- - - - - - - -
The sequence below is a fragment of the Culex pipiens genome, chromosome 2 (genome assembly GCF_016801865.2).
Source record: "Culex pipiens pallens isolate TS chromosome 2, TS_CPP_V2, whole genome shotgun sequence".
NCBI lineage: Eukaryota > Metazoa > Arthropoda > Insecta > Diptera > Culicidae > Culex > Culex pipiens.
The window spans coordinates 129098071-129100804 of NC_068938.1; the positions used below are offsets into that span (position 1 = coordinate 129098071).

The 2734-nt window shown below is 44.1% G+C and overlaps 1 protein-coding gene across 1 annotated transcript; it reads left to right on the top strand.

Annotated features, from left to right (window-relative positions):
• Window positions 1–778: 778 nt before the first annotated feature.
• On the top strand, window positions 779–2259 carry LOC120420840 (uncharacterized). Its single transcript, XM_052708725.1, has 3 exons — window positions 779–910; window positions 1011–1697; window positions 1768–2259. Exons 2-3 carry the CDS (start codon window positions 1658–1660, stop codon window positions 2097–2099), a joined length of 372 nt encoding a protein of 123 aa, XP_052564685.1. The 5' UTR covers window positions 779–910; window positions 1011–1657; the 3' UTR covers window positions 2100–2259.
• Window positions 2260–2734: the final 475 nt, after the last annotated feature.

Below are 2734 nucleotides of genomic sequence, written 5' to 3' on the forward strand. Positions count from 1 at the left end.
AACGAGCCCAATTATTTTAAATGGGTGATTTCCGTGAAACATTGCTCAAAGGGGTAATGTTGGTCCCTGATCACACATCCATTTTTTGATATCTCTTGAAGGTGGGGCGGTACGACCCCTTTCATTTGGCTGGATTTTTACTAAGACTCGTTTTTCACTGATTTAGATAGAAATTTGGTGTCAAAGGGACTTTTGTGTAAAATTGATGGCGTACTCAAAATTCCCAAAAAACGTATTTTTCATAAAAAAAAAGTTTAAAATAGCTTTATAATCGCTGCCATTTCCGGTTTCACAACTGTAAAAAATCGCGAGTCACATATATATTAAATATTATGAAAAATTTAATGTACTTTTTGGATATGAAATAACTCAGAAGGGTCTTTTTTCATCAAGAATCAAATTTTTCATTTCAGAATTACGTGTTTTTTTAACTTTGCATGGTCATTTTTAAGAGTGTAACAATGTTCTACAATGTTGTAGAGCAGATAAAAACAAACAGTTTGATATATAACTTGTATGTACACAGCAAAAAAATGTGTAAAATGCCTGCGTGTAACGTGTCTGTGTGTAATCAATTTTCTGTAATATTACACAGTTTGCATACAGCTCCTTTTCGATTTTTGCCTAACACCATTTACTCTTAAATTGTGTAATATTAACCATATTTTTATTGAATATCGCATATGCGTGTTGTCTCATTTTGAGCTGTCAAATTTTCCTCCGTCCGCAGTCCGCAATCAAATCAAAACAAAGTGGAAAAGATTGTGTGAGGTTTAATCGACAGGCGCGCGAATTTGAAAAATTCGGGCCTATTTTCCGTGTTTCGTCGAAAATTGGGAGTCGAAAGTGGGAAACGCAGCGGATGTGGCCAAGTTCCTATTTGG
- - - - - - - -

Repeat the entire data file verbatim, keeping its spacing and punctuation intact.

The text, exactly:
The sequence below is a fragment of the Culex pipiens genome, chromosome 2 (genome assembly GCF_016801865.2).
Source record: "Culex pipiens pallens isolate TS chromosome 2, TS_CPP_V2, whole genome shotgun sequence".
NCBI lineage: Eukaryota > Metazoa > Arthropoda > Insecta > Diptera > Culicidae > Culex > Culex pipiens.
The window spans coordinates 129098071-129100804 of NC_068938.1; the positions used below are offsets into that span (position 1 = coordinate 129098071).

The 2734-nt window shown below is 44.1% G+C and overlaps 1 protein-coding gene across 1 annotated transcript; it reads left to right on the top strand.

Annotated features, from left to right (window-relative positions):
• Window positions 1–778: 778 nt before the first annotated feature.
• On the top strand, window positions 779–2259 carry LOC120420840 (uncharacterized). Its single transcript, XM_052708725.1, has 3 exons — window positions 779–910; window positions 1011–1697; window positions 1768–2259. Exons 2-3 carry the CDS (start codon window positions 1658–1660, stop codon window positions 2097–2099), a joined length of 372 nt encoding a protein of 123 aa, XP_052564685.1. The 5' UTR covers window positions 779–910; window positions 1011–1657; the 3' UTR covers window positions 2100–2259.
• Window positions 2260–2734: the final 475 nt, after the last annotated feature.

Below are 2734 nucleotides of genomic sequence, written 5' to 3' on the forward strand. Positions count from 1 at the left end.
AACGAGCCCAATTATTTTAAATGGGTGATTTCCGTGAAACATTGCTCAAAGGGGTAATGTTGGTCCCTGATCACACATCCATTTTTTGATATCTCTTGAAGGTGGGGCGGTACGACCCCTTTCATTTGGCTGGATTTTTACTAAGACTCGTTTTTCACTGATTTAGATAGAAATTTGGTGTCAAAGGGACTTTTGTGTAAAATTGATGGCGTACTCAAAATTCCCAAAAAACGTATTTTTCATAAAAAAAAAGTTTAAAATAGCTTTATAATCGCTGCCATTTCCGGTTTCACAACTGTAAAAAATCGCGAGTCACATATATATTAAATATTATGAAAAATTTAATGTACTTTTTGGATATGAAATAACTCAGAAGGGTCTTTTTTCATCAAGAATCAAATTTTTCATTTCAGAATTACGTGTTTTTTTAACTTTGCATGGTCATTTTTAAGAGTGTAACAATGTTCTACAATGTTGTAGAGCAGATAAAAACAAACAGTTTGATATATAACTTGTATGTACACAGCAAAAAAATGTGTAAAATGCCTGCGTGTAACGTGTCTGTGTGTAATCAATTTTCTGTAATATTACACAGTTTGCATACAGCTCCTTTTCGATTTTTGCCTAACACCATTTACTCTTAAATTGTGTAATATTAACCATATTTTTATTGAATATCGCATATGCGTGTTGTCTCATTTTGAGCTGTCAAATTTTCCTCCGTCCGCAGTCCGCAATCAAATCAAAACAAAGTGGAAAAGATTGTGTGAGGTTTAATCGACAGGCGCGCGAATTTGAAAAATTCGGGCCTATTTTCCGTGTTTCGTCGAAAATTGGGAGTCGAAAGTGGGAAACGCAGCGGATGTGGCCAAGTTCCTATTTGG